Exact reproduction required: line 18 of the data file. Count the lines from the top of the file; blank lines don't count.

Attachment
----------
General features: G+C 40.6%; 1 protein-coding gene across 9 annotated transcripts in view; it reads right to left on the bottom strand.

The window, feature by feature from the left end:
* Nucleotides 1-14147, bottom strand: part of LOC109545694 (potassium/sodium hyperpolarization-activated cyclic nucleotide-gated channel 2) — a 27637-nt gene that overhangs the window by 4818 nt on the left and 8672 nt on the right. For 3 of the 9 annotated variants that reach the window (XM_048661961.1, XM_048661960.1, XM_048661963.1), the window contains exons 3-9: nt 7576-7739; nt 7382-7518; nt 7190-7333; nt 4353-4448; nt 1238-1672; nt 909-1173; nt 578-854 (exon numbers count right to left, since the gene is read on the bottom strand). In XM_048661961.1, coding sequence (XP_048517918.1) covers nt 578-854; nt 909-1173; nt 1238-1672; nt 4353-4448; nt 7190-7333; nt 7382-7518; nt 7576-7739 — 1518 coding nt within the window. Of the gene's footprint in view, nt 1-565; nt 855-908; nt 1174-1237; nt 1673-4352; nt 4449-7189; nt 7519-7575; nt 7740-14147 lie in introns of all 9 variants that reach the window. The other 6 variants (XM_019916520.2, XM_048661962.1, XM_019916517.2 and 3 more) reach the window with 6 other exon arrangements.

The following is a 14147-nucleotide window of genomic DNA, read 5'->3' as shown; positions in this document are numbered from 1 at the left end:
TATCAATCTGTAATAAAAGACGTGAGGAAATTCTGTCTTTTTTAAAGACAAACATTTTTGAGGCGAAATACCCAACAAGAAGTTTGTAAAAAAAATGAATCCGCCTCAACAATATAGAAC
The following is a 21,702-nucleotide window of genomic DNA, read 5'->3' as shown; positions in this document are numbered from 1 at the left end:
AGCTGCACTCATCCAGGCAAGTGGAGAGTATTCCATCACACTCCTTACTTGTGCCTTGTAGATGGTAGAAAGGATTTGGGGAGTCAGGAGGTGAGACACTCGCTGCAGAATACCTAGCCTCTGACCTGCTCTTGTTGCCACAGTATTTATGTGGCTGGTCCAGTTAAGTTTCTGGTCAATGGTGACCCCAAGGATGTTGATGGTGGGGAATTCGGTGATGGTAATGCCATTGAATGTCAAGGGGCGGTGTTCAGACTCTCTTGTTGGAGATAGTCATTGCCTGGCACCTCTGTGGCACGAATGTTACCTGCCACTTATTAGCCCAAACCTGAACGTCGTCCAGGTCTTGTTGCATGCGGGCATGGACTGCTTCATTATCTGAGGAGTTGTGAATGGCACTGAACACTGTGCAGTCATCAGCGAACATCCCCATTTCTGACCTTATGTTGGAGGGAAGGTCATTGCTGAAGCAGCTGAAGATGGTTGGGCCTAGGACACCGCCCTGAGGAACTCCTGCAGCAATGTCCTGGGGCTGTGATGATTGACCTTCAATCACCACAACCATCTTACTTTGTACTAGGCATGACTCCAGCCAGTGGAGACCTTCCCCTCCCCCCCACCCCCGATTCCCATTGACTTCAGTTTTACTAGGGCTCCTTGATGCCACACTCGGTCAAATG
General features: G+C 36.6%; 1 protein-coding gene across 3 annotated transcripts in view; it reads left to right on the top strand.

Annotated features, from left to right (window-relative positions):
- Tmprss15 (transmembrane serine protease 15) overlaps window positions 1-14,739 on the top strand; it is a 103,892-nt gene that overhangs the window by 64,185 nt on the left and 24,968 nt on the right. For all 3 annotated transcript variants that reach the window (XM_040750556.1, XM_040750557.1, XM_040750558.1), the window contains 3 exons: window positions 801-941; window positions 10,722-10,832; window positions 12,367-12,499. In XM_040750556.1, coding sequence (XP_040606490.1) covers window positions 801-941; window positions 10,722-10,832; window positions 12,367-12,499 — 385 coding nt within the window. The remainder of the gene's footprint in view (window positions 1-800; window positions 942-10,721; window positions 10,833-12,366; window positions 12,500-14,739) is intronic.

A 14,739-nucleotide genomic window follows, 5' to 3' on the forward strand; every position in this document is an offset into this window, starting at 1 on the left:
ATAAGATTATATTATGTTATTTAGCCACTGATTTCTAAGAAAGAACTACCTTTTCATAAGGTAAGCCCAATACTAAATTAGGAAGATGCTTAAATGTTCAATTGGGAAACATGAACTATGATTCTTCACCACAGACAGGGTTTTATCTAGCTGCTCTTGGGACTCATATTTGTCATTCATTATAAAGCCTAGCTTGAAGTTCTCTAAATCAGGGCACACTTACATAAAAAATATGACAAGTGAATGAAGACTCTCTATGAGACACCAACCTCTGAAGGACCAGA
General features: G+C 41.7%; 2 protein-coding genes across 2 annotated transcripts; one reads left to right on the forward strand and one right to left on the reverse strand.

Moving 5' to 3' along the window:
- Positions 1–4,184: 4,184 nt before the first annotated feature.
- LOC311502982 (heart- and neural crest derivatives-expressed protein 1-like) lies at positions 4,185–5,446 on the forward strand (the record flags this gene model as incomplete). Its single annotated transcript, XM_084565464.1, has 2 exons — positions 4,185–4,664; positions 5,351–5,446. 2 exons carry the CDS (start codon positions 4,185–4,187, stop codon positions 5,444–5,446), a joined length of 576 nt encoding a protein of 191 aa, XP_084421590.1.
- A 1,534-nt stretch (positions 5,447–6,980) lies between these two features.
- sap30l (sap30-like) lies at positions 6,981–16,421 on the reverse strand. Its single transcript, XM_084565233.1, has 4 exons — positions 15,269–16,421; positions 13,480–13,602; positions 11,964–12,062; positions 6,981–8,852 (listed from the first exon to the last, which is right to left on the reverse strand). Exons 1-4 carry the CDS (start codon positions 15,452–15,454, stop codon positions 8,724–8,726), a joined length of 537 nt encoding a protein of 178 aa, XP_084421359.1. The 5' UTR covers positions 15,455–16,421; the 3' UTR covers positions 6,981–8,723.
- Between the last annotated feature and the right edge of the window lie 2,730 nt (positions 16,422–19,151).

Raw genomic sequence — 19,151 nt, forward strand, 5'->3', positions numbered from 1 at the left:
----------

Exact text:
- sap30l (sap30-like) lies at positions 6,981–16,421 on the reverse strand. Its single transcript, XM_084565233.1, has 4 exons — positions 15,269–16,421; positions 13,480–13,602; positions 11,964–12,062; positions 6,981–8,852 (listed from the first exon to the last, which is right to left on the reverse strand). Exons 1-4 carry the CDS (start codon positions 15,452–15,454, stop codon positions 8,724–8,726), a joined length of 537 nt encoding a protein of 178 aa, XP_084421359.1. The 5' UTR covers positions 15,455–16,421; the 3' UTR covers positions 6,981–8,723.